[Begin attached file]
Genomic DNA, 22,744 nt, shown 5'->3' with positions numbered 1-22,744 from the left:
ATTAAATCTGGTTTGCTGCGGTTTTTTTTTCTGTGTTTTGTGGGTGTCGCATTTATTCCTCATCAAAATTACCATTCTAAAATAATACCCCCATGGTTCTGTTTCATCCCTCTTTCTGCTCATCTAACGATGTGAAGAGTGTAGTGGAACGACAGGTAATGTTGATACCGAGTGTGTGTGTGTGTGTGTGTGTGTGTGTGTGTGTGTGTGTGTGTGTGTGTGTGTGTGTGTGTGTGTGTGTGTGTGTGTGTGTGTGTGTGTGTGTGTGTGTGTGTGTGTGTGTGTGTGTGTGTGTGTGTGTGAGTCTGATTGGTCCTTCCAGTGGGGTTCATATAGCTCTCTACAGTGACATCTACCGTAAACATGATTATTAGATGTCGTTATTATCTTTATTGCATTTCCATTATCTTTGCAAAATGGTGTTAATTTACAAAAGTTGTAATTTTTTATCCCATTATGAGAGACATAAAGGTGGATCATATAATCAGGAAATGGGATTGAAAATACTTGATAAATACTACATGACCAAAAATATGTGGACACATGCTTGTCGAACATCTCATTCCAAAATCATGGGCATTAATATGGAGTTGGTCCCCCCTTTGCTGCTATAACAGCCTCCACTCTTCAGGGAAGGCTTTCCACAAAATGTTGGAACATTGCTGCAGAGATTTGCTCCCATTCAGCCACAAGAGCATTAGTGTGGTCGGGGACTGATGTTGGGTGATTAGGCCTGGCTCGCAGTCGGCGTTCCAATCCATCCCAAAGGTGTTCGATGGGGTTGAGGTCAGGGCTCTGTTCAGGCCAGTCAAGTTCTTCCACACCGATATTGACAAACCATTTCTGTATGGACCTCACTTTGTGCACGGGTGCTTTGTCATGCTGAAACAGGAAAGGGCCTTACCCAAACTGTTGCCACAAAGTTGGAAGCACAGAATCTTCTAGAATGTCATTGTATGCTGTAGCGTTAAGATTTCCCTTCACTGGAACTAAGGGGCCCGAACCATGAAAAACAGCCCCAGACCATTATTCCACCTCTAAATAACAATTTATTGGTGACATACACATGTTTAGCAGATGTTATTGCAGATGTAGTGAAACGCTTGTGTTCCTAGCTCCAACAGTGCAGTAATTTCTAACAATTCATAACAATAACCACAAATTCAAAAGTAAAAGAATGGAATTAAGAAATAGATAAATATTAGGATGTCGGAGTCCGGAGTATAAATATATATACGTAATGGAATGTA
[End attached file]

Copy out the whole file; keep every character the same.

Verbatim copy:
Genomic DNA, 22,744 nt, shown 5'->3' with positions numbered 1-22,744 from the left:
ATTAAATCTGGTTTGCTGCGGTTTTTTTTTCTGTGTTTTGTGGGTGTCGCATTTATTCCTCATCAAAATTACCATTCTAAAATAATACCCCCATGGTTCTGTTTCATCCCTCTTTCTGCTCATCTAACGATGTGAAGAGTGTAGTGGAACGACAGGTAATGTTGATACCGAGTGTGTGTGTGTGTGTGTGTGTGTGTGTGTGTGTGTGTGTGTGTGTGTGTGTGTGTGTGTGTGTGTGTGTGTGTGTGTGTGTGTGTGTGTGTGTGTGTGTGTGTGTGTGTGTGTGTGTGTGTGTGTGTGTGAGTCTGATTGGTCCTTCCAGTGGGGTTCATATAGCTCTCTACAGTGACATCTACCGTAAACATGATTATTAGATGTCGTTATTATCTTTATTGCATTTCCATTATCTTTGCAAAATGGTGTTAATTTACAAAAGTTGTAATTTTTTATCCCATTATGAGAGACATAAAGGTGGATCATATAATCAGGAAATGGGATTGAAAATACTTGATAAATACTACATGACCAAAAATATGTGGACACATGCTTGTCGAACATCTCATTCCAAAATCATGGGCATTAATATGGAGTTGGTCCCCCCTTTGCTGCTATAACAGCCTCCACTCTTCAGGGAAGGCTTTCCACAAAATGTTGGAACATTGCTGCAGAGATTTGCTCCCATTCAGCCACAAGAGCATTAGTGTGGTCGGGGACTGATGTTGGGTGATTAGGCCTGGCTCGCAGTCGGCGTTCCAATCCATCCCAAAGGTGTTCGATGGGGTTGAGGTCAGGGCTCTGTTCAGGCCAGTCAAGTTCTTCCACACCGATATTGACAAACCATTTCTGTATGGACCTCACTTTGTGCACGGGTGCTTTGTCATGCTGAAACAGGAAAGGGCCTTACCCAAACTGTTGCCACAAAGTTGGAAGCACAGAATCTTCTAGAATGTCATTGTATGCTGTAGCGTTAAGATTTCCCTTCACTGGAACTAAGGGGCCCGAACCATGAAAAACAGCCCCAGACCATTATTCCACCTCTAAATAACAATTTATTGGTGACATACACATGTTTAGCAGATGTTATTGCAGATGTAGTGAAACGCTTGTGTTCCTAGCTCCAACAGTGCAGTAATTTCTAACAATTCATAACAATAACCACAAATTCAAAAGTAAAAGAATGGAATTAAGAAATAGATAAATATTAGGATGTCGGAGTCCGGAGTATAAATATATATACGTAATGGAATGTA